The Day of the Lord

William Arnold III

The "day of the Lord" has been understood by some to refer to the entire Tribulation period, the second coming, and the millennial kingdom. It is my understanding, however, that this is simply a reference to the return of the Lord, the day that he comes back. Just the phrase day of the Lord is difficult for me to see as relating to the Tribulation period, which is described as a time of lawlessness (Matt. 24:12), when the "man of lawlessness" is ruling the world (2 Thess. 2:3-4) and destroying Godís people (Dan. 7:21; Rev. 13:7). If anything, this would be the day of Satan. But a closer look at the references to the day of the Lord will show not only that it does not need to include the Tribulation or the Millennium but that it is best taken to refer simply to the second coming.

When we look in the Old Testament, the day of the Lord is characterized by destruction (Isa. 13:6; Joel 1:15); fury and anger (Isa. 13:9); doom (Eze. 30:3); clouds and darkness (Eze 30:3; Amos 5:20); people trembling (Joel 2:1); retribution (Obad. 1:15); and it is said to be great and awesome (Joel 2:11; Mal. 4:5).1 These references could easily refer to the return of Christ when he comes "in flaming fire taking vengeance" (2 Thess. 1:7-8 KJV), and when people are crying out, "Hide us from the presence of Him who sits on the throne, and from the wrath of the Lamb; for the great day of their wrath has come, and who is able to stand?" (Rev. 6:16,17). Joel actually seemed to equate the day of the Lord with the battle of Armageddon (Joel 3:9-16). Also, Jesus said that the sun would turn into darkness right before he returned. This idea of darkness is routinely connected with the return of the Lord and the day of the Lord.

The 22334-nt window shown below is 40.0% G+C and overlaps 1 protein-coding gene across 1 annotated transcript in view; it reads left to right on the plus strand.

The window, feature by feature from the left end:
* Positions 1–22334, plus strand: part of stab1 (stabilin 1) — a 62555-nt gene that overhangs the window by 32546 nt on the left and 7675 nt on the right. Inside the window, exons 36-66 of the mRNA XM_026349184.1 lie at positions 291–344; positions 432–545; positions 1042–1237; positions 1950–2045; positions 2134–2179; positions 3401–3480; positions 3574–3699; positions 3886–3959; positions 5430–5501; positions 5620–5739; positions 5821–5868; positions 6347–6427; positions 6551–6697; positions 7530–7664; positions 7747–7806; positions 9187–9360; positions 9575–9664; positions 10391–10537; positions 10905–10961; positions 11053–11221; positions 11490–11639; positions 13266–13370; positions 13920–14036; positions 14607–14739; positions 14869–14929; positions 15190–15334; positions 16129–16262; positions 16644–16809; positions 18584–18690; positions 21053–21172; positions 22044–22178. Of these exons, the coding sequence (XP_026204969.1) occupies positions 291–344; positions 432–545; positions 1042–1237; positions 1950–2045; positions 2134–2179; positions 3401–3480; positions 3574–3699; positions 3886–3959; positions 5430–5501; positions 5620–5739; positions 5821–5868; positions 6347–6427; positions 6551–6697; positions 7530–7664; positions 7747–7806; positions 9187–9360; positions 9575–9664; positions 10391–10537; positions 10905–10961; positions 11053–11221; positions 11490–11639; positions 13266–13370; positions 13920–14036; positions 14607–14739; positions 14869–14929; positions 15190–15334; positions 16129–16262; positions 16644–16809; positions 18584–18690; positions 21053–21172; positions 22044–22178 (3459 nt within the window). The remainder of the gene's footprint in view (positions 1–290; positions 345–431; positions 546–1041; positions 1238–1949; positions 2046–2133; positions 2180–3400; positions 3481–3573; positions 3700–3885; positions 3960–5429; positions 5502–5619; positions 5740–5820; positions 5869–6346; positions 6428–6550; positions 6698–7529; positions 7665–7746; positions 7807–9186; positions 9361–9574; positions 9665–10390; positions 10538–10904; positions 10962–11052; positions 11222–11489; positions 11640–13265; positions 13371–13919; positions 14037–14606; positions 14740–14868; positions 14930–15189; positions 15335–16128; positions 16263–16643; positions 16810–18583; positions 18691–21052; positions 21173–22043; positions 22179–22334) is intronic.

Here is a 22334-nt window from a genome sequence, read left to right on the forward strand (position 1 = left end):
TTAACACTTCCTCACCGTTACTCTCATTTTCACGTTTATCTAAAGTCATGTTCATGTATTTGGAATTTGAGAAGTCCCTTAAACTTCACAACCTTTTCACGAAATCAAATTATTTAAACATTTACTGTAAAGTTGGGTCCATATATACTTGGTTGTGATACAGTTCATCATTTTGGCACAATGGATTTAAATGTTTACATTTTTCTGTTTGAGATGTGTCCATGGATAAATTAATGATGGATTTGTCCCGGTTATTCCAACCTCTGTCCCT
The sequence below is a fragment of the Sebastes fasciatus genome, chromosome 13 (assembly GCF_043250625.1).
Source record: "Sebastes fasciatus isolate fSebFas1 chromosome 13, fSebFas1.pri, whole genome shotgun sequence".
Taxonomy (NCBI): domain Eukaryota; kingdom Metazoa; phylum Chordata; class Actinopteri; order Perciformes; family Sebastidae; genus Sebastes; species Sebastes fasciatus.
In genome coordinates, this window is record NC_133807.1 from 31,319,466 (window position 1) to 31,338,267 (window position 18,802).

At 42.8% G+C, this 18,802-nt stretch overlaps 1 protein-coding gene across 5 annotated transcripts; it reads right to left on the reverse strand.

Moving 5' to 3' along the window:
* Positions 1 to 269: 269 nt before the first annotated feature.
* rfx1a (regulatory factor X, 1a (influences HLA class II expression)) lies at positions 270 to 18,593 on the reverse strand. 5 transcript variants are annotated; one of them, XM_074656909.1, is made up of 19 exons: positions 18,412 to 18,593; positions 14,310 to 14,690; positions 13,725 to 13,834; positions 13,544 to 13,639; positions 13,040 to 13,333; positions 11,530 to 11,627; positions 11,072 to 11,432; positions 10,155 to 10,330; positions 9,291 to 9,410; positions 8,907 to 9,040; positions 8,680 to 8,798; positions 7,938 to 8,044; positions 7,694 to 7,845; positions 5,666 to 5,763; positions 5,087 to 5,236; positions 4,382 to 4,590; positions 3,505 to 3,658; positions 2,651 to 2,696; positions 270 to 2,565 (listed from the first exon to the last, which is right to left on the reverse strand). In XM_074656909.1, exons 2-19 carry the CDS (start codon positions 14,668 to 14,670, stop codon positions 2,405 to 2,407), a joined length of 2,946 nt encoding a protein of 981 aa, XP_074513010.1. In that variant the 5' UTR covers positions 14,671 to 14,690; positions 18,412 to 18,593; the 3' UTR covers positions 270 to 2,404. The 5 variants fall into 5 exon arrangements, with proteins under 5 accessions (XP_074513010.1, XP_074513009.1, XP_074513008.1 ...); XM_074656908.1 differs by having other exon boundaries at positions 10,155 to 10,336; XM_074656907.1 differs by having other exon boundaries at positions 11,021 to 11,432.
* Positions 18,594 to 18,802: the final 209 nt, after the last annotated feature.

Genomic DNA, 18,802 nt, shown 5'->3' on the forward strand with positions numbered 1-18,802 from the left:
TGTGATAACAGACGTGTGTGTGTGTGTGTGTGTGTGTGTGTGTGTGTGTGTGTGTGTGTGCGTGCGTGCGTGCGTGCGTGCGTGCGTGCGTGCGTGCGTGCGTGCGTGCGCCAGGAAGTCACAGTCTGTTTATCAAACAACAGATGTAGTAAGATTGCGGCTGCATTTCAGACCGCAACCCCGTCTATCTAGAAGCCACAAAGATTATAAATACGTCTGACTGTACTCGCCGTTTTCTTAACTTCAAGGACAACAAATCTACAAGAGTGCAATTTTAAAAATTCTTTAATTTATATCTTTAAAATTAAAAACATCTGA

Alluding to Joel 2:31, Jesus said that the sun and moon will be darkened and the powers of the heavens will be shaken at his return (Matt. 24:29). Isaiah 34:4 and Revelation 6:14 add that during this time the sky is rolled up like a scroll (compare "the heavens will disappear," 2 Peter 3:10). The Old Testament ties the darkening of the sun and the moon with the stars as well in passages such as Isaiah 13:10, Ezekiel 32:7-8, and Joel 2:10; 3:15. Isaiah 60:2 states that darkness will cover the earth before the glory of the Lord appears. Joel 2:2, Zephaniah 1:15, and Amos 5:18-20 describe the day of the Lord as a day of darkness.

In the New Testament the day of the Lord is mentioned seven times, with both a positive and a negative tone. The first is Peter quoting Joel 2:31 in Acts 2:20. The next three are in the Corinthian epistles and are given as an expectation of believers. Paul says that the Corinthians were "awaiting eagerly the revelation of our Lord Jesus Christ, who will also confirm you to the end, blameless in the day of our Lord Jesus Christ" (1 Cor. 1:7-8).2 He delivered one brother to Satan "so that his spirit may be saved in the day of the Lord" (1 Cor. 5:5, NET)3 and also said that "we are your reason to be proud as you also are ours, in the day of our Lord Jesus" (2 Cor. 1:14). In all of these cases this seems to be a day they were expecting.